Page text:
While approaching the vehicle, check for the presence of hazardous materials (placarding, leaks, spills, unusual odors). Refer to your Emergency Response Guidebook (ERG) to identify hazardous materials, and call for a trained or certified CMV inspector if hazmat or vehicle defects warrant.

Initially instruct the driver to stay in the vehicle. Keep your hands free as much as possible. Control the flow of paper work from the driver. Collect the driver’s Commercial Driver’s License and registration only. Expedite the transaction in order to minimize the hazards to both you and the driver. Be brief, courteous, and professional. At this point, evaluate the driver’s condition during the initial interview. Look for signs of fatigue, contraband, and alcohol/drug use.

Officers should exercise caution when approaching the driver’s door during traffic stops as it may open unexpectedly causing injury or forcing the officer into the traffic lane. Generally, officers should avoid climbing up on the cab to the door. If suspicious indicators emerge, never search a CMV alone. Always call for back-up before initiating criminal investigations.

If you ask the driver to exit the vehicle, talk in front of the vehicle at the right side. During CMV traffic stops, driver contact is best done at the front of the vehicle as this affords the driver the opportunity to return to the cab for additional documents. The officer should keep the driver between you and the vehicle and face traffic. Fill out forms in front of the vehicle. Be sure the driver understands any equipment or driver violations and how to properly respond to any citation issued.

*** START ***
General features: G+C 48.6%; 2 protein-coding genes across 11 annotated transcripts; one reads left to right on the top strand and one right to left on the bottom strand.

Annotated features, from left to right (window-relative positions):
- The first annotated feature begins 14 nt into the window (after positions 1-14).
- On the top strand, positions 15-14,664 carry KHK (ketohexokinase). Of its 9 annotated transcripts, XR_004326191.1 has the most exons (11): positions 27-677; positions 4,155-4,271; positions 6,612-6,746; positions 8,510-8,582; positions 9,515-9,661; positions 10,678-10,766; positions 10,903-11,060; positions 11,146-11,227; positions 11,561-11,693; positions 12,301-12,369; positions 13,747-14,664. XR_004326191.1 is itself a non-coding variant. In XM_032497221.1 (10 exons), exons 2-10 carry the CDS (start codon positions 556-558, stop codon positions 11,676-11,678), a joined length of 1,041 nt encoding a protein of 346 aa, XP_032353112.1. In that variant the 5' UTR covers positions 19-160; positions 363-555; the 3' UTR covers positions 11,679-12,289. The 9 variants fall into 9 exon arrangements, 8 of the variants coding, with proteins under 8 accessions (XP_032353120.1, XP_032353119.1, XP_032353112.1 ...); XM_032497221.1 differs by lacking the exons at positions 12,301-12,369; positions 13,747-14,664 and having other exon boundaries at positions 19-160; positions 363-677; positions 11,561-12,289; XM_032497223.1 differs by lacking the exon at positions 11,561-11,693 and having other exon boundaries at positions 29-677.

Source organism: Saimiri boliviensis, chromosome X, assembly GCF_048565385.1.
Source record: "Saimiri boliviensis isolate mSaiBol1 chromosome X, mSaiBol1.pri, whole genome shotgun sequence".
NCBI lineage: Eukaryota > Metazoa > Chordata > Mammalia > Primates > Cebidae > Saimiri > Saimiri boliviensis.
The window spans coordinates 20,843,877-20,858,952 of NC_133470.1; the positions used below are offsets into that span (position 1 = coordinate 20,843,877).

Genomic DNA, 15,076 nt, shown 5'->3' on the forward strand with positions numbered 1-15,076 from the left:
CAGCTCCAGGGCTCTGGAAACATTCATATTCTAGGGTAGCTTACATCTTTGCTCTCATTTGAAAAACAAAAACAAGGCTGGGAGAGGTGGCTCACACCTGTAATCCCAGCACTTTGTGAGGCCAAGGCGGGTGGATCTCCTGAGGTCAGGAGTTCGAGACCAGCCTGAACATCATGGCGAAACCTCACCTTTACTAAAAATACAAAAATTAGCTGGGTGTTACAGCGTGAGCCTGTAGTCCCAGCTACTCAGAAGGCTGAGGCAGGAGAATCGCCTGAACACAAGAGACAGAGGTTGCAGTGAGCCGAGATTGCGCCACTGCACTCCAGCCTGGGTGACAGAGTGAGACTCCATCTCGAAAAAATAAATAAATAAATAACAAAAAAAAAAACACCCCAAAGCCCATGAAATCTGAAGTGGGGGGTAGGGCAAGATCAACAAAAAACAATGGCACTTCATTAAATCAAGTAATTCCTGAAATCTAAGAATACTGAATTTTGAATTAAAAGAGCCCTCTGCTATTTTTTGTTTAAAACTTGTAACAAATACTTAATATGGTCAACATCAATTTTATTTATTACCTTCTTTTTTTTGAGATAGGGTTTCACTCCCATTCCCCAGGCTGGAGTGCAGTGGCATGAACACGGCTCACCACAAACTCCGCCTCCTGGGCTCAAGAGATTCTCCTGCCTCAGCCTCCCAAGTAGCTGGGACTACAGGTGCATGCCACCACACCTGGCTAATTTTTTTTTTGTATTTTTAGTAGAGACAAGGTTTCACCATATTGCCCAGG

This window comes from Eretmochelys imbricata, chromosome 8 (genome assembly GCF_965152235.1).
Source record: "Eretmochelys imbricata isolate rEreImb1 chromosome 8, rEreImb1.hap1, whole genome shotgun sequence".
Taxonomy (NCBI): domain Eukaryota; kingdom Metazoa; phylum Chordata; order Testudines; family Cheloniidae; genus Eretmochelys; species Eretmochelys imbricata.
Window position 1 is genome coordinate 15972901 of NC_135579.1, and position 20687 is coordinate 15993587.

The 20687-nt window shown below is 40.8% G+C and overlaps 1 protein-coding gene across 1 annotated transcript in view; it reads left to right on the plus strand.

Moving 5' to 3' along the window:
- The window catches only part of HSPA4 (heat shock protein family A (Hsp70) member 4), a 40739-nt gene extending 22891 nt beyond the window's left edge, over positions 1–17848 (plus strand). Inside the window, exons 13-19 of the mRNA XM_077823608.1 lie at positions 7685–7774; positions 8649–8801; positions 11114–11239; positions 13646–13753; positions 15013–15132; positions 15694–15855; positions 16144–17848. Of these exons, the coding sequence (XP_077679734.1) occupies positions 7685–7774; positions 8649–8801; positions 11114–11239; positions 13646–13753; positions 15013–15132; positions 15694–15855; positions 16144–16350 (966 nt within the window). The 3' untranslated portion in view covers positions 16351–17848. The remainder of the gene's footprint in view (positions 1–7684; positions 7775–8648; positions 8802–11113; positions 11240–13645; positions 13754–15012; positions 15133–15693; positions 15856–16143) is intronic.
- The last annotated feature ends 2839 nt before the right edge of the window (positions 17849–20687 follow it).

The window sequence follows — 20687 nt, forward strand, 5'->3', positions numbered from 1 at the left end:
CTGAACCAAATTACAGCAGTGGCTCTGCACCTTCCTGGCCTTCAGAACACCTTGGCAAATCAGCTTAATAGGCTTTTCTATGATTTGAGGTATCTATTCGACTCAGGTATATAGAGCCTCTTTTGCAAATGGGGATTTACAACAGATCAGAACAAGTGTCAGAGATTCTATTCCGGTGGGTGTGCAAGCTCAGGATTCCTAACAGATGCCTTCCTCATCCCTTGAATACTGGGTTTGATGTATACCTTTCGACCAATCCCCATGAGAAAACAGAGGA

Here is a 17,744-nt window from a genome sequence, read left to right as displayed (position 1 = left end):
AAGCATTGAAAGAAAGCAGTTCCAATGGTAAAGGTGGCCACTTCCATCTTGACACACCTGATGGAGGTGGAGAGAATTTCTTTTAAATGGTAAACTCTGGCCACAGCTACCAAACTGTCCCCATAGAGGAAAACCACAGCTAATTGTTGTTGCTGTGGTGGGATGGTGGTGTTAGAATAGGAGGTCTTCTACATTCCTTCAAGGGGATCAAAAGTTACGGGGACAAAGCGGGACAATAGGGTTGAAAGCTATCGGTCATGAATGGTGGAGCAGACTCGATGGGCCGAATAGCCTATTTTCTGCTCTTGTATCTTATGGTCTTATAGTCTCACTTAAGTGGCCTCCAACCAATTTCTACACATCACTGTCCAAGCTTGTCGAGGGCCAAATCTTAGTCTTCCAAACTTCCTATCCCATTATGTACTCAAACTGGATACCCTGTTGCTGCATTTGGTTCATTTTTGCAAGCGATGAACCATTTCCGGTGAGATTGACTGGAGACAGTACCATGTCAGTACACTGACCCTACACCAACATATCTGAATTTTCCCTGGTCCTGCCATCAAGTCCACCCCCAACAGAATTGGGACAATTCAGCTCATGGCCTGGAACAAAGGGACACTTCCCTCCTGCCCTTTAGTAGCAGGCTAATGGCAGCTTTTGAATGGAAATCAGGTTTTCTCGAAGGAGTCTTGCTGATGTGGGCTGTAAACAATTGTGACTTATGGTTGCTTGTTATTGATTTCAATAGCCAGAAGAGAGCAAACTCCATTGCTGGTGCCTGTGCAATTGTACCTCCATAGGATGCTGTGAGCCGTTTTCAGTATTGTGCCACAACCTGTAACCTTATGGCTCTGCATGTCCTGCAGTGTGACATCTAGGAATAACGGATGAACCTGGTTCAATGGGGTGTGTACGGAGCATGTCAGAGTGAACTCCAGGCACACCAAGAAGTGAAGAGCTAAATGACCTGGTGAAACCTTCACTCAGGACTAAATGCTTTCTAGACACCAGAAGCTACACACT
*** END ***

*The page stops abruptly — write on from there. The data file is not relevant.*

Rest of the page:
Direct and assist the driver in safely returning the vehicle into the traffic flow. Advise the driver how you will assist the vehicle for re-entering traffic. At night, turn off your vehicle’s front strobelights and emergency lights, but leave the rear lights on to alert traffic. When appropriate, advise the driver to use the shoulder as an acceleration lane before entering the flow of traffic. Enter traffic to provide a clear lane for the CMV driver whenever possible. Remain behind the CMV until it has reached highway speed.

Traffic enforcement activities involving CMV drivers require good judgement on the part of officers because their actions could affect the driver’s CDL status. If you have the slightest doubt as to the driver’s actions or the elements of the violation, a verbal or written warning should be strongly considered.

Firm, equitable, and impartial enforcement is the key to the credibility and success of any CMV enforcement program. Drivers will discuss various enforcement hot spots and experiences. This is an integral part of the network among drivers in spreading the word about a particular location or an agency’s enforcement policies and procedures.

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CMV Stops and Enforcement Summary    answers

  1. The primary factors in location selection for a CMV stop are
  1. Location of the patrol vehicle during traffic stops is dictated by
  1. It is best to interview the driver at the __________________ of the CMV.
  1. Why is it more advantageous for the driver to exit the cab and come to the officer, rather than for the officer to stand beside the cab?
  1. How should an officer direct and/or assist the CMV driver with a safe return into the traffic stream?